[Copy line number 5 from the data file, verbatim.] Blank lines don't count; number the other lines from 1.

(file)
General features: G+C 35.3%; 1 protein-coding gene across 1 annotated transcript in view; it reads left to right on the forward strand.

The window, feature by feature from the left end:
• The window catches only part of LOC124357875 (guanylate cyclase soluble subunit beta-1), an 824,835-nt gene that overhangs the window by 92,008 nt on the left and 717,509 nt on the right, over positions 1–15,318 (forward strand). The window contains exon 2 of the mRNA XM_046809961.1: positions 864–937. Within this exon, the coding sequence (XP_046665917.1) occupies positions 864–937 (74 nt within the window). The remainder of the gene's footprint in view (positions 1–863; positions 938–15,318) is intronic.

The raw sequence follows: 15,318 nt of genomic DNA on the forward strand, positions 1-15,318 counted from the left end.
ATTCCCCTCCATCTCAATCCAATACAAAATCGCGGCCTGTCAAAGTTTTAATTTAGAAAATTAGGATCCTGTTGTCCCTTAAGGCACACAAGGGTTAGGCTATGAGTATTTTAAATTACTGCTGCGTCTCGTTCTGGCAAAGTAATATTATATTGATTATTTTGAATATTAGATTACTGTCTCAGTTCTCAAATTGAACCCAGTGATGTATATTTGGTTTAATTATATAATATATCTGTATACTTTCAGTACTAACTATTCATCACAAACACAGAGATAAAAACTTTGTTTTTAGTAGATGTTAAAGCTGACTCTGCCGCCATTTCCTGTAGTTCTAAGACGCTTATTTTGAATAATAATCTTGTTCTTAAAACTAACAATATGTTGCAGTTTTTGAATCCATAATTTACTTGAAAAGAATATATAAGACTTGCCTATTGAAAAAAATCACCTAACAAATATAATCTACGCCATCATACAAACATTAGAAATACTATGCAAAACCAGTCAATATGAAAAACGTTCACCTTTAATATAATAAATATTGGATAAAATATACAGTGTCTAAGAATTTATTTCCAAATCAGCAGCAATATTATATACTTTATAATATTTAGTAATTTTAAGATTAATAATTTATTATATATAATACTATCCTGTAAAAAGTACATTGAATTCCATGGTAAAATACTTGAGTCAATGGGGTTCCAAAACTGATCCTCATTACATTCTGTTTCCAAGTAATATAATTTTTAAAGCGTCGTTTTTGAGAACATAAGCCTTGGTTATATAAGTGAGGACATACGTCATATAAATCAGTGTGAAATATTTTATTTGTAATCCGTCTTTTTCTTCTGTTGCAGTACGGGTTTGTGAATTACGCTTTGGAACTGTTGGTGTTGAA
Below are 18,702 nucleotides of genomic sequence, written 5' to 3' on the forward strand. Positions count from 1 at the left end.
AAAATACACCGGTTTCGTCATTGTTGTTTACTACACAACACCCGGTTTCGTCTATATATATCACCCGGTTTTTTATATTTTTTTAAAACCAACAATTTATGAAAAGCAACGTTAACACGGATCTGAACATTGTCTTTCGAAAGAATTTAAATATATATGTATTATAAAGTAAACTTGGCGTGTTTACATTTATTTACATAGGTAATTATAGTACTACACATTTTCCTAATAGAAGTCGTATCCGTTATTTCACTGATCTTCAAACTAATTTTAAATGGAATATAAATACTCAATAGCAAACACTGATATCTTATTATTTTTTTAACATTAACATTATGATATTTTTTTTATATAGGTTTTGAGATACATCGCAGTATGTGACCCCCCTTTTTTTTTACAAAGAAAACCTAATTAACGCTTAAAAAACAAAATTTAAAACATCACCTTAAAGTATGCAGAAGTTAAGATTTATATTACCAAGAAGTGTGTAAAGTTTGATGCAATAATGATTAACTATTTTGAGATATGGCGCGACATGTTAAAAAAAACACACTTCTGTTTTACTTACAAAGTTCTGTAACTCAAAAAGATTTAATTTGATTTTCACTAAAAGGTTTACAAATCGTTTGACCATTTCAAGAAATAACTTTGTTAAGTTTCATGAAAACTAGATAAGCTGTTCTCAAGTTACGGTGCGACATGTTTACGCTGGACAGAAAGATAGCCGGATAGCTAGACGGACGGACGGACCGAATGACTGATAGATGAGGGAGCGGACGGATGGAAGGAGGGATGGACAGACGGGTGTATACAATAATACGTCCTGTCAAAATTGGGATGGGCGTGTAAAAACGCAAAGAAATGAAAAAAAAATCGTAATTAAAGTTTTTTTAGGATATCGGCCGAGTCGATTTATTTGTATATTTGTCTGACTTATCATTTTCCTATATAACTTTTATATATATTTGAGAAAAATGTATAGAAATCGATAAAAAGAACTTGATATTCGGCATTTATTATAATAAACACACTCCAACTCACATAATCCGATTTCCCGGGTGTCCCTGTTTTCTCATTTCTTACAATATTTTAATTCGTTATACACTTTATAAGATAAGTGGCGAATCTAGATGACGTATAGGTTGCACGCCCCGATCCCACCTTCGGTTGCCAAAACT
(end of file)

ATTCCCCTCCATCTCAATCCAATACAAAATCGCGGCCTGTCAAAGTTTTAATTTAGAAAATTAGGATCCTGTTGTCCCTTAAGGCACACAAGGGTTAGGCTATGAGTATTTTAAATTACTGCTGCGTCTCGTTCTGGCAAAGTAATATTATATTGATTATTTTGAATATTAGATTACTGTCTCAGTTCTCAAATTGAACCCAGTGATGTATATTTGGTTTAATTATATAATATATCTGTATACTTTCAGTACTAACTATTCATCACAAACACAGAGATAAAAACTTTGTTTTTAGTAGATGTTAAAGCTGACTCTGCCGCCATTTCCTGTAGTTCTAAGACGCTTATTTTGAATAATAATCTTGTTCTTAAAACTAACAATATGTTGCAGTTTTTGAATCCATAATTTACTTGAAAAGAATATATAAGACTTGCCTATTGAAAAAAATCACCTAACAAATATAATCTACGCCATCATACAAACATTAGAAATACTATGCAAAACCAGTCAATATGAAAAACGTTCACCTTTAATATAATAAATATTGGATAAAATATACAGTGTCTAAGAATTTATTTCCAAATCAGCAGCAATATTATATACTTTATAATATTTAGTAATTTTAAGATTAATAATTTATTATATATAATACTATCCTGTAAAAAGTACATTGAATTCCATGGTAAAATACTTGAGTCAATGGGGTTCCAAAACTGATCCTCATTACATTCTGTTTCCAAGTAATATAATTTTTAAAGCGTCGTTTTTGAGAACATAAGCCTTGGTTATATAAGTGAGGACATACGTCATATAAATCAGTGTGAAATATTTTATTTGTAATCCGTCTTTTTCTTCTGTTGCAGTACGGGTTTGTGAATTACGCTTTGGAACTGTTGGTGTTGAA